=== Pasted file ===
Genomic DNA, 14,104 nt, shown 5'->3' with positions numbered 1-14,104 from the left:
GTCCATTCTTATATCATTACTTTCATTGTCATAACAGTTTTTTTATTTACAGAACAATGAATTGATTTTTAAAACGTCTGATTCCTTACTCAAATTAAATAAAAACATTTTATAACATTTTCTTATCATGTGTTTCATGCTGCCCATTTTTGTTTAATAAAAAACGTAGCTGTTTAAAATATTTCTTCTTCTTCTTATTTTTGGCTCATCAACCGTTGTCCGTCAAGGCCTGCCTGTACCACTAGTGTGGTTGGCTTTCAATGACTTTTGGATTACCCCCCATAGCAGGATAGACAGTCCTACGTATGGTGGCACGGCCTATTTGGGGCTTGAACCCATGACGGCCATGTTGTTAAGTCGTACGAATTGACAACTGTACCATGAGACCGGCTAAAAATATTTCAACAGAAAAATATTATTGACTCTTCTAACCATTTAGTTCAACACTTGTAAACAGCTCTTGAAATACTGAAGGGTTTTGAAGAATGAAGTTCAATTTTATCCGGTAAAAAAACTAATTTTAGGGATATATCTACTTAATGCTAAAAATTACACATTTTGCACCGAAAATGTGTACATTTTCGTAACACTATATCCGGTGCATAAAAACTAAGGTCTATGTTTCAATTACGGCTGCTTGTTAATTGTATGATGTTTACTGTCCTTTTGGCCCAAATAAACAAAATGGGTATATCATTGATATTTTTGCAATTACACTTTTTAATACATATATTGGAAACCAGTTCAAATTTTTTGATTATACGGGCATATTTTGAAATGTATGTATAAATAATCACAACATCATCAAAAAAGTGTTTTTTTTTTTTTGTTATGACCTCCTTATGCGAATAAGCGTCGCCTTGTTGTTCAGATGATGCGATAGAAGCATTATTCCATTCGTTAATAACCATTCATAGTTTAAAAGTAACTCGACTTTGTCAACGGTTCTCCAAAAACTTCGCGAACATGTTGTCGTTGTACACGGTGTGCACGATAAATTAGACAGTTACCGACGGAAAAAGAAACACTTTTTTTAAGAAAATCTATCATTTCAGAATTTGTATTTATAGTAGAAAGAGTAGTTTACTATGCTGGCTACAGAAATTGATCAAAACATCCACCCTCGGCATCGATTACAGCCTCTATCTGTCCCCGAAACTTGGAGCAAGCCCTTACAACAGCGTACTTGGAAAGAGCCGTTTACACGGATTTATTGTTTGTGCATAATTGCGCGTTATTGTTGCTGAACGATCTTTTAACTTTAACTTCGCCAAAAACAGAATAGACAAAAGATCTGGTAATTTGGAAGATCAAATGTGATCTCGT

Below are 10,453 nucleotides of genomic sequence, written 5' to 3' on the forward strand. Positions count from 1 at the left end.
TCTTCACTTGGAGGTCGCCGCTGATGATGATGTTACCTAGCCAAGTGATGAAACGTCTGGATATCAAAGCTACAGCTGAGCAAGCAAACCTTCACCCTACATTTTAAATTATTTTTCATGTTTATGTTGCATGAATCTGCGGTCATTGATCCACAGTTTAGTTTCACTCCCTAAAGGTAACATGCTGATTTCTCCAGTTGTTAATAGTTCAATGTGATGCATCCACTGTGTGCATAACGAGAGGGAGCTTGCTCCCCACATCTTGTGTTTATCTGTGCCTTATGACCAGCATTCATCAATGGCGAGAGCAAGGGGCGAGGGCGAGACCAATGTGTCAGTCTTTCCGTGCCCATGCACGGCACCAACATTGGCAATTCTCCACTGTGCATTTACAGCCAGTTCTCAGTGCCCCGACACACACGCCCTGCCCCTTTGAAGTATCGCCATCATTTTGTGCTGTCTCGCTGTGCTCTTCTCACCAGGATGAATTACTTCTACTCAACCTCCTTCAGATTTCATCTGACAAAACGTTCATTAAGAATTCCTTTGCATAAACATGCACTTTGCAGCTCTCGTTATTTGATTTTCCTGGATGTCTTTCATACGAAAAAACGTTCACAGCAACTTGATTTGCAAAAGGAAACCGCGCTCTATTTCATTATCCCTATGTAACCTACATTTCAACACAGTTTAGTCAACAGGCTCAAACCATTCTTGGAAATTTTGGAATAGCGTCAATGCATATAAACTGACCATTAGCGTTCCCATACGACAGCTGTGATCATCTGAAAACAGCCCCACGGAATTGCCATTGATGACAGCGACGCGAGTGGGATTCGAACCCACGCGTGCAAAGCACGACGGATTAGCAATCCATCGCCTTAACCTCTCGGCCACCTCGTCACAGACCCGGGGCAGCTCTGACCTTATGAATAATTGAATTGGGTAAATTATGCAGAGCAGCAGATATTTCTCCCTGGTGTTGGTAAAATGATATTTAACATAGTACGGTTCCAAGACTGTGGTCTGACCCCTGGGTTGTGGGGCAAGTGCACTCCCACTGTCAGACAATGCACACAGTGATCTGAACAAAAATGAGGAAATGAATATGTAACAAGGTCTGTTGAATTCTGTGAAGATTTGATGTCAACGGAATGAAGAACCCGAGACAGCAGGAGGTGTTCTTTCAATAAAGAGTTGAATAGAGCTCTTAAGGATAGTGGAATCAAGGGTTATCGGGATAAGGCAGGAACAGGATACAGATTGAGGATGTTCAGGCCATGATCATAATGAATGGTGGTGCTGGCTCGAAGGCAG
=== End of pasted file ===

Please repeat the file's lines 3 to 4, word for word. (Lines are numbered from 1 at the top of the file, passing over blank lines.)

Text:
Below are 10,453 nucleotides of genomic sequence, written 5' to 3' on the forward strand. Positions count from 1 at the left end.
TCTTCACTTGGAGGTCGCCGCTGATGATGATGTTACCTAGCCAAGTGATGAAACGTCTGGATATCAAAGCTACAGCTGAGCAAGCAAACCTTCACCCTACATTTTAAATTATTTTTCATGTTTATGTTGCATGAATCTGCGGTCATTGATCCACAGTTTAGTTTCACTCCCTAAAGGTAACATGCTGATTTCTCCAGTTGTTAATAGTTCAATGTGATGCATCCACTGTGTGCATAACGAGAGGGAGCTTGCTCCCCACATCTTGTGTTTATCTGTGCCTTATGACCAGCATTCATCAATGGCGAGAGCAAGGGGCGAGGGCGAGACCAATGTGTCAGTCTTTCCGTGCCCATGCACGGCACCAACATTGGCAATTCTCCACTGTGCATTTACAGCCAGTTCTCAGTGCCCCGACACACACGCCCTGCCCCTTTGAAGTATCGCCATCATTTTGTGCTGTCTCGCTGTGCTCTTCTCACCAGGATGAATTACTTCTACTCAACCTCCTTCAGATTTCATCTGACAAAACGTTCATTAAGAATTCCTTTGCATAAACATGCACTTTGCAGCTCTCGTTATTTGATTTTCCTGGATGTCTTTCATACGAAAAAACGTTCACAGCAACTTGATTTGCAAAAGGAAACCGCGCTCTATTTCATTATCCCTATGTAACCTACATTTCAACACAGTTTAGTCAACAGGCTCAAACCATTCTTGGAAATTTTGGAATAGCGTCAATGCATATAAACTGACCATTAGCGTTCCCATACGACAGCTGTGATCATCTGAAAACAGCCCCACGGAATTGCCATTGATGACAGCGACGCGAGTGGGATTCGAACCCACGCGTGCAAAGCACGACGGATTAGCAATCCATCGCCTTAACCTCTCGGCCACCTCGTCACAGACCCGGGGCAGCTCTGACCTTATGAATAATTGAATTGGGTAAATTATGCAGAGCAGCAGATATTTCTCCCTGGTGTTGGTAAAATGATATTTAACATAGTACGGTTCCAAGACTGTGGTCTGACCCCTGGGTTGTGGGGCAAGTGCACTCCCACTGTCAGACAATGCACACAGTGATCTGAACAAAAATGAGGAAATGAATATGTAACAAGGTCTGTTGAATTCTGTGAAGATTTGATGTCAACGGAATGAAGAACCCGAGACAGCAGGAGGTGTTCTTTCAATAAAGAGTTGAATAGAGCTCTTAAGGATAGTGGAATCAAGGGTTATCGGGATAAGGCAGGAACAGGATACAGATTGAGGATGTTCAGGCCATGATCATAATGAATGGTGGTGCTGGCTCGAAGGCAG